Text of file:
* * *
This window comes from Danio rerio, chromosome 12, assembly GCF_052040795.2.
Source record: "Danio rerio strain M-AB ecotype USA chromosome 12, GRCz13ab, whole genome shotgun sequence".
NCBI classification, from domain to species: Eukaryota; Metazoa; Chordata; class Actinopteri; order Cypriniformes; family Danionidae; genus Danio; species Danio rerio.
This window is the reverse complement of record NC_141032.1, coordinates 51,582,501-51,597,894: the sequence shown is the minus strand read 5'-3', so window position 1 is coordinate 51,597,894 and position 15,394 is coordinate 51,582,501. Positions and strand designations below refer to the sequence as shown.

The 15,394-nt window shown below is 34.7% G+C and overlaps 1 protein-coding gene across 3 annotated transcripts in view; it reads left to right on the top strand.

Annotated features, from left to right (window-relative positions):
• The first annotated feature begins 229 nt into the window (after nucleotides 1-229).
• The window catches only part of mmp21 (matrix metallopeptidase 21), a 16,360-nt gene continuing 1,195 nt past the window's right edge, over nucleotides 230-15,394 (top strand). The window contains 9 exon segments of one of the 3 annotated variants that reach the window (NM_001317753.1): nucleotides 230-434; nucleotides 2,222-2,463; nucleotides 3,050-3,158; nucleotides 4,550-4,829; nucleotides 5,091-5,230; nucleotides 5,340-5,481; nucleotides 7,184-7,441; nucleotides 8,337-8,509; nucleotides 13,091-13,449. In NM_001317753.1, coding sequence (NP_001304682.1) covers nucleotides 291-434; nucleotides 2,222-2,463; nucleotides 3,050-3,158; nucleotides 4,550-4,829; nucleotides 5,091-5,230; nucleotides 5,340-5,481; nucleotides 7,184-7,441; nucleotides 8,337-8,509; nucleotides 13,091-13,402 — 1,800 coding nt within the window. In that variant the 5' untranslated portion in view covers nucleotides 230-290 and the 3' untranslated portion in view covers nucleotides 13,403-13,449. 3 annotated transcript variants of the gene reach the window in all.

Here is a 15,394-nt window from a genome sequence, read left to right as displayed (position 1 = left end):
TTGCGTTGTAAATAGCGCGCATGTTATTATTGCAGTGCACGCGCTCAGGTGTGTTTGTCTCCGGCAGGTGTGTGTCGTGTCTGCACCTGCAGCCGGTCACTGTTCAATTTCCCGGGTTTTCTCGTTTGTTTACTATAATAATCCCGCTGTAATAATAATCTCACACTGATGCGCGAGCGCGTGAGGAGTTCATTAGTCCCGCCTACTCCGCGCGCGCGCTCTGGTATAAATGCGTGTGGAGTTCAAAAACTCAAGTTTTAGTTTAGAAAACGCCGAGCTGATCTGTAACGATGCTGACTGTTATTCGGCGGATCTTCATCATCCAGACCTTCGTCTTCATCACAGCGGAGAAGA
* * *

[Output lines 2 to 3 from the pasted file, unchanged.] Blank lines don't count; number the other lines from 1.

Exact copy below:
Source record: "Danio rerio strain M-AB ecotype USA chromosome 12, GRCz13ab, whole genome shotgun sequence".
NCBI classification, from domain to species: Eukaryota; Metazoa; Chordata; class Actinopteri; order Cypriniformes; family Danionidae; genus Danio; species Danio rerio.